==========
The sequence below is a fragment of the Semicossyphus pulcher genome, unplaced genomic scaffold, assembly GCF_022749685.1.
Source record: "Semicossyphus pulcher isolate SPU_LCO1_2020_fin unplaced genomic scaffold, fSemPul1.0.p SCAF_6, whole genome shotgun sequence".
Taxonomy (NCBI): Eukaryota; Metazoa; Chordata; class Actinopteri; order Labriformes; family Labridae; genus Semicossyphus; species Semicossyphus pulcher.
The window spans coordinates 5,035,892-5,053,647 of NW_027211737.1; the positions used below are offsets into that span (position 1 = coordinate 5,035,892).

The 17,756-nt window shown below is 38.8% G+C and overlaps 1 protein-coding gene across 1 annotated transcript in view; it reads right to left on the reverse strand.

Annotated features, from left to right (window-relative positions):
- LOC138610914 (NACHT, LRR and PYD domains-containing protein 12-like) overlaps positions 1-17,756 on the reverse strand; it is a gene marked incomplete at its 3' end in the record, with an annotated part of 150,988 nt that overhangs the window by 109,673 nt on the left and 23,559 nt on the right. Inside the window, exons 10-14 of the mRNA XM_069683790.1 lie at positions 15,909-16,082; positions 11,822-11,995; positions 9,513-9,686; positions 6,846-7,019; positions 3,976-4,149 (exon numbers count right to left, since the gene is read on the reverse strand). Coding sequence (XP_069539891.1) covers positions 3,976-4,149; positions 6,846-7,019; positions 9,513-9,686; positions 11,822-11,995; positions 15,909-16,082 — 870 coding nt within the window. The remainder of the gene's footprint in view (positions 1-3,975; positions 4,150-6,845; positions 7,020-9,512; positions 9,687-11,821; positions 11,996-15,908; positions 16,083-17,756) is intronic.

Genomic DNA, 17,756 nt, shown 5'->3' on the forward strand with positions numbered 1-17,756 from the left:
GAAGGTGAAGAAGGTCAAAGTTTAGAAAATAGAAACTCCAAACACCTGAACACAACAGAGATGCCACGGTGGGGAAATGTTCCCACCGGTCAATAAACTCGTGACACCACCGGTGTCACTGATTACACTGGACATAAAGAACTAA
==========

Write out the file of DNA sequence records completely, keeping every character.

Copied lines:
The sequence below is a fragment of the Semicossyphus pulcher genome, unplaced genomic scaffold, assembly GCF_022749685.1.
Source record: "Semicossyphus pulcher isolate SPU_LCO1_2020_fin unplaced genomic scaffold, fSemPul1.0.p SCAF_6, whole genome shotgun sequence".
Taxonomy (NCBI): Eukaryota; Metazoa; Chordata; class Actinopteri; order Labriformes; family Labridae; genus Semicossyphus; species Semicossyphus pulcher.
The window spans coordinates 5,035,892-5,053,647 of NW_027211737.1; the positions used below are offsets into that span (position 1 = coordinate 5,035,892).

The 17,756-nt window shown below is 38.8% G+C and overlaps 1 protein-coding gene across 1 annotated transcript in view; it reads right to left on the reverse strand.

Annotated features, from left to right (window-relative positions):
- LOC138610914 (NACHT, LRR and PYD domains-containing protein 12-like) overlaps positions 1-17,756 on the reverse strand; it is a gene marked incomplete at its 3' end in the record, with an annotated part of 150,988 nt that overhangs the window by 109,673 nt on the left and 23,559 nt on the right. Inside the window, exons 10-14 of the mRNA XM_069683790.1 lie at positions 15,909-16,082; positions 11,822-11,995; positions 9,513-9,686; positions 6,846-7,019; positions 3,976-4,149 (exon numbers count right to left, since the gene is read on the reverse strand). Coding sequence (XP_069539891.1) covers positions 3,976-4,149; positions 6,846-7,019; positions 9,513-9,686; positions 11,822-11,995; positions 15,909-16,082 — 870 coding nt within the window. The remainder of the gene's footprint in view (positions 1-3,975; positions 4,150-6,845; positions 7,020-9,512; positions 9,687-11,821; positions 11,996-15,908; positions 16,083-17,756) is intronic.

Genomic DNA, 17,756 nt, shown 5'->3' on the forward strand with positions numbered 1-17,756 from the left:
GAAGGTGAAGAAGGTCAAAGTTTAGAAAATAGAAACTCCAAACACCTGAACACAACAGAGATGCCACGGTGGGGAAATGTTCCCACCGGTCAATAAACTCGTGACACCACCGGTGTCACTGATTACACTGGACATAAAGAACTAA